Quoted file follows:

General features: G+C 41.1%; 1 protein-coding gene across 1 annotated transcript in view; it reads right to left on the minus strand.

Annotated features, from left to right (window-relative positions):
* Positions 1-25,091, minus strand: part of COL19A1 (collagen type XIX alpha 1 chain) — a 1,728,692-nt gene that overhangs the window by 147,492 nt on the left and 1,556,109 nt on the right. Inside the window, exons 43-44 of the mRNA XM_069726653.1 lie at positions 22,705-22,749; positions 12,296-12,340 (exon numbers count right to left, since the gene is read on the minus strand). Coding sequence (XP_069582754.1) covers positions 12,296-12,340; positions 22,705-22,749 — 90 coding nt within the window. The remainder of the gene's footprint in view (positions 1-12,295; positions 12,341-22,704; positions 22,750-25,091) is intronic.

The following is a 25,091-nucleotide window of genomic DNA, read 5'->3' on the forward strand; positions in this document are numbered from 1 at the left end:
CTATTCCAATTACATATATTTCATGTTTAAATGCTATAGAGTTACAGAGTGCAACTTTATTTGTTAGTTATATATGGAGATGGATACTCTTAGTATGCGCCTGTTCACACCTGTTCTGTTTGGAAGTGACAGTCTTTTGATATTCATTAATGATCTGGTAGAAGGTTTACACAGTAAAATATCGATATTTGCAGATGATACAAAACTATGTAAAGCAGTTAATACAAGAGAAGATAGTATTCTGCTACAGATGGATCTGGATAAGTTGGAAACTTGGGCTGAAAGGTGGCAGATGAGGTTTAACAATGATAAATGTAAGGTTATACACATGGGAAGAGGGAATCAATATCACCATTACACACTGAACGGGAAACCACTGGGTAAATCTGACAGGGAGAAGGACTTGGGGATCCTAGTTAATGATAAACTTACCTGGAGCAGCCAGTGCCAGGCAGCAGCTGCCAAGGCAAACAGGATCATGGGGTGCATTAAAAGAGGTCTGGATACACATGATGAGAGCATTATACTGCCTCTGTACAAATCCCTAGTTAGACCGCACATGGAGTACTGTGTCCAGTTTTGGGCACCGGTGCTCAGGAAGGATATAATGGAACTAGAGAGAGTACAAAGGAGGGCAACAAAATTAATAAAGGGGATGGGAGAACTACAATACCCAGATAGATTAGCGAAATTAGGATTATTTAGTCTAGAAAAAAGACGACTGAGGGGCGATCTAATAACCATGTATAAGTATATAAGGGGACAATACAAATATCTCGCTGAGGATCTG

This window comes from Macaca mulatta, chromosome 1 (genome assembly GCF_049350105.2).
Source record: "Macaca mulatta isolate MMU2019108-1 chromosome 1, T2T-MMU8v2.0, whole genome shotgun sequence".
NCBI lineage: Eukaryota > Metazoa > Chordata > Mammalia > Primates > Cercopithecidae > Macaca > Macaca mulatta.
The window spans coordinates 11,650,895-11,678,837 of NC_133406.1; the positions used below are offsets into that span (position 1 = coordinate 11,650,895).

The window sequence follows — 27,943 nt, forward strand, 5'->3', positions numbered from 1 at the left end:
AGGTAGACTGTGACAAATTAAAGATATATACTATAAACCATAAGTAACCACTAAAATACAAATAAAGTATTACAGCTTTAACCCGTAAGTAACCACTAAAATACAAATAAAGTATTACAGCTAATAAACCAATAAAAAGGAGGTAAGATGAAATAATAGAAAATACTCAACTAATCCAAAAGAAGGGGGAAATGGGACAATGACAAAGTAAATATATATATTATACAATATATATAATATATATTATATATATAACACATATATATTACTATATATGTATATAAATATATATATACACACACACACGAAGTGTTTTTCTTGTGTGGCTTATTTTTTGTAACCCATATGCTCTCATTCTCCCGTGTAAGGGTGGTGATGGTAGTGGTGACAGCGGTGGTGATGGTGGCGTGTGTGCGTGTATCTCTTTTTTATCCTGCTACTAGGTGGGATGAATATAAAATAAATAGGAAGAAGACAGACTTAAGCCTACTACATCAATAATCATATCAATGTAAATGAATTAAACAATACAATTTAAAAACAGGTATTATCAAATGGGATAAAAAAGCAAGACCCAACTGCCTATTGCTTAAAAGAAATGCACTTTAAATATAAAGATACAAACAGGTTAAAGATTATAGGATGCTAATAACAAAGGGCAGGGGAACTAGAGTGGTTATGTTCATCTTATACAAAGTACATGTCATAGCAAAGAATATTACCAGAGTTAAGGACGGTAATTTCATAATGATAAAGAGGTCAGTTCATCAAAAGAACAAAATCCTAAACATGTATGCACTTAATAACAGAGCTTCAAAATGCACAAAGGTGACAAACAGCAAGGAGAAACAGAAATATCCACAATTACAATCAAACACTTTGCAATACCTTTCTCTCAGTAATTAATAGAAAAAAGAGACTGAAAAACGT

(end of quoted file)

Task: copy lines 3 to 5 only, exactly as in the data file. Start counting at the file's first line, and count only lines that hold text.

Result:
* Positions 1-25,091, minus strand: part of COL19A1 (collagen type XIX alpha 1 chain) — a 1,728,692-nt gene that overhangs the window by 147,492 nt on the left and 1,556,109 nt on the right. Inside the window, exons 43-44 of the mRNA XM_069726653.1 lie at positions 22,705-22,749; positions 12,296-12,340 (exon numbers count right to left, since the gene is read on the minus strand). Coding sequence (XP_069582754.1) covers positions 12,296-12,340; positions 22,705-22,749 — 90 coding nt within the window. The remainder of the gene's footprint in view (positions 1-12,295; positions 12,341-22,704; positions 22,750-25,091) is intronic.

The following is a 25,091-nucleotide window of genomic DNA, read 5'->3' on the forward strand; positions in this document are numbered from 1 at the left end:
CTATTCCAATTACATATATTTCATGTTTAAATGCTATAGAGTTACAGAGTGCAACTTTATTTGTTAGTTATATATGGAGATGGATACTCTTAGTATGCGCCTGTTCACACCTGTTCTGTTTGGAAGTGACAGTCTTTTGATATTCATTAATGATCTGGTAGAAGGTTTACACAGTAAAATATCGATATTTGCAGATGATACAAAACTATGTAAAGCAGTTAATACAAGAGAAGATAGTATTCTGCTACAGATGGATCTGGATAAGTTGGAAACTTGGGCTGAAAGGTGGCAGATGAGGTTTAACAATGATAAATGTAAGGTTATACACATGGGAAGAGGGAATCAATATCACCATTACACACTGAACGGGAAACCACTGGGTAAATCTGACAGGGAGAAGGACTTGGGGATCCTAGTTAATGATAAACTTACCTGGAGCAGCCAGTGCCAGGCAGCAGCTGCCAAGGCAAACAGGATCATGGGGTGCATTAAAAGAGGTCTGGATACACATGATGAGAGCATTATACTGCCTCTGTACAAATCCCTAGTTAGACCGCACATGGAGTACTGTGTCCAGTTTTGGGCACCGGTGCTCAGGAAGGATATAATGGAACTAGAGAGAGTACAAAGGAGGGCAACAAAATTAATAAAGGGGATGGGAGAACTACAATACCCAGATAGATTAGCGAAATTAGGATTATTTAGTCTAGAAAAAAGACGACTGAGGGGCGATCTAATAACCATGTATAAGTATATAAGGGGACAATACAAATATCTCGCTGAGGATCTG